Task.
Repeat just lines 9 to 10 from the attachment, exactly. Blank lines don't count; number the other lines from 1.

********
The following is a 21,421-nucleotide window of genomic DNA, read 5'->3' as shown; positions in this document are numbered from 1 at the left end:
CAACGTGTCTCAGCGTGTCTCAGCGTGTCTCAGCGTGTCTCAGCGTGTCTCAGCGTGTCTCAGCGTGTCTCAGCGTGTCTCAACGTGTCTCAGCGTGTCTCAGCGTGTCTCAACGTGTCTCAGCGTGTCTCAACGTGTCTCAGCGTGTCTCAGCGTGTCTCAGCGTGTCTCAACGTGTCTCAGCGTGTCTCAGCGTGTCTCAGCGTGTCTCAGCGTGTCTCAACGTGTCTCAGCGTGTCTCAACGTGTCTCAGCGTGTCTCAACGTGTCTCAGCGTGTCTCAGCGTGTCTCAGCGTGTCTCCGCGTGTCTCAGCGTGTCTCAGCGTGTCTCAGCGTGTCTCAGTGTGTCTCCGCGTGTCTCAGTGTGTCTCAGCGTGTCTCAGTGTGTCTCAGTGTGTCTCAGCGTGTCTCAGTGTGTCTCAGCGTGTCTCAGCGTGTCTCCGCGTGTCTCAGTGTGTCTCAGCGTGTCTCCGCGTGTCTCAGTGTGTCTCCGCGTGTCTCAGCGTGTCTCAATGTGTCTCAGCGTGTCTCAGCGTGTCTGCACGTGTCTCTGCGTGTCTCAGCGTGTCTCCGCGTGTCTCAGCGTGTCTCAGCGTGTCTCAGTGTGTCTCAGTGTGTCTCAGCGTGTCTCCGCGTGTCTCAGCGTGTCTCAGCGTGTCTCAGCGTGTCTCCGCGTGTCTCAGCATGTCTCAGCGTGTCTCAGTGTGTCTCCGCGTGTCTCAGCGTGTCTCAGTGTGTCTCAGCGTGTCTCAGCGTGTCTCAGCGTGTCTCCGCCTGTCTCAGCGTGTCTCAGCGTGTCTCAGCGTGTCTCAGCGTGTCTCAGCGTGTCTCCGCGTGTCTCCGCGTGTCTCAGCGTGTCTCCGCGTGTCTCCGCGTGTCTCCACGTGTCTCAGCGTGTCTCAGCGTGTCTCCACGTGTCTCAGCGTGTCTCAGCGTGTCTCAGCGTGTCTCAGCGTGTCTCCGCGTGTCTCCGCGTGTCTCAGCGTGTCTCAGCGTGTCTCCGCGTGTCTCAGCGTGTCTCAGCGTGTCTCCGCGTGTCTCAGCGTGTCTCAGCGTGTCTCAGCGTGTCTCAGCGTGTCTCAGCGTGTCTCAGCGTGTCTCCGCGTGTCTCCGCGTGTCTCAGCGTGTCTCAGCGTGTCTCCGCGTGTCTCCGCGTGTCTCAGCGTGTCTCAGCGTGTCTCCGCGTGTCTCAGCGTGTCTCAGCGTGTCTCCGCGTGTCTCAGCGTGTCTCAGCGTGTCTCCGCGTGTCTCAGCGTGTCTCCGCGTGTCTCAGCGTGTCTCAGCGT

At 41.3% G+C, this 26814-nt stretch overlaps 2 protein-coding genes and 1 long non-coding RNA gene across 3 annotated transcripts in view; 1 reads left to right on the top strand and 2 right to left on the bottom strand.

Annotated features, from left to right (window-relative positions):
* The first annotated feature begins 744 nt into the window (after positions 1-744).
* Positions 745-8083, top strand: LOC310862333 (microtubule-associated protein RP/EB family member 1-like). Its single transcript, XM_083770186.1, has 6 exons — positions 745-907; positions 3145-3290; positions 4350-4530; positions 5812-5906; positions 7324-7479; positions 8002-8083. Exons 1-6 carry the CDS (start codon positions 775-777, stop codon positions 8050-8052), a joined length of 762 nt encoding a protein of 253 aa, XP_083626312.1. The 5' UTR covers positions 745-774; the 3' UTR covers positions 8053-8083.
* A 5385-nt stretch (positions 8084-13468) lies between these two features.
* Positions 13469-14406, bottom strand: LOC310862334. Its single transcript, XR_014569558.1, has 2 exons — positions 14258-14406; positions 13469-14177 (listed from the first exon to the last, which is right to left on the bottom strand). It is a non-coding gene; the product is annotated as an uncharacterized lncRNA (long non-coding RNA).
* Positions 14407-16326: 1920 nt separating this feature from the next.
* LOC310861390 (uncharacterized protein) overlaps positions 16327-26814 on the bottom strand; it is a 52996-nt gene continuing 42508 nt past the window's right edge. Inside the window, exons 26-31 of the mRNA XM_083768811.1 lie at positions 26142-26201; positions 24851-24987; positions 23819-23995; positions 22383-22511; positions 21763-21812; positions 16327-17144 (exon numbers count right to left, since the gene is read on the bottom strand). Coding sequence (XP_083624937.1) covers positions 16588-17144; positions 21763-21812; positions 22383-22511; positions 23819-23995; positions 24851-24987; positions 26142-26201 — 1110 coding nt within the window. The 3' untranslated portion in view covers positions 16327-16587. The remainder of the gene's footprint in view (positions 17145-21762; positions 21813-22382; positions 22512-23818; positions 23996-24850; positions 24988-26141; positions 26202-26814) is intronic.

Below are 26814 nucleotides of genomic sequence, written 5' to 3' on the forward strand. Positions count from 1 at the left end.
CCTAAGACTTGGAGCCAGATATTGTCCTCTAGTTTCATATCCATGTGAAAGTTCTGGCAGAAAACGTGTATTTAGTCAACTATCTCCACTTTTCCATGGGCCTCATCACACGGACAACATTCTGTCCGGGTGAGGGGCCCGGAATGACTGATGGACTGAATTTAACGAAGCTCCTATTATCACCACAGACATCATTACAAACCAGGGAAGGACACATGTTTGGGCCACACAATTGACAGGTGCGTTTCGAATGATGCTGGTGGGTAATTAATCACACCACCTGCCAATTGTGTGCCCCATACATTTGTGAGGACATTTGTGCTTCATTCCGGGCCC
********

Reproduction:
* Positions 14407-16326: 1920 nt separating this feature from the next.
* LOC310861390 (uncharacterized protein) overlaps positions 16327-26814 on the bottom strand; it is a 52996-nt gene continuing 42508 nt past the window's right edge. Inside the window, exons 26-31 of the mRNA XM_083768811.1 lie at positions 26142-26201; positions 24851-24987; positions 23819-23995; positions 22383-22511; positions 21763-21812; positions 16327-17144 (exon numbers count right to left, since the gene is read on the bottom strand). Coding sequence (XP_083624937.1) covers positions 16588-17144; positions 21763-21812; positions 22383-22511; positions 23819-23995; positions 24851-24987; positions 26142-26201 — 1110 coding nt within the window. The 3' untranslated portion in view covers positions 16327-16587. The remainder of the gene's footprint in view (positions 17145-21762; positions 21813-22382; positions 22512-23818; positions 23996-24850; positions 24988-26141; positions 26202-26814) is intronic.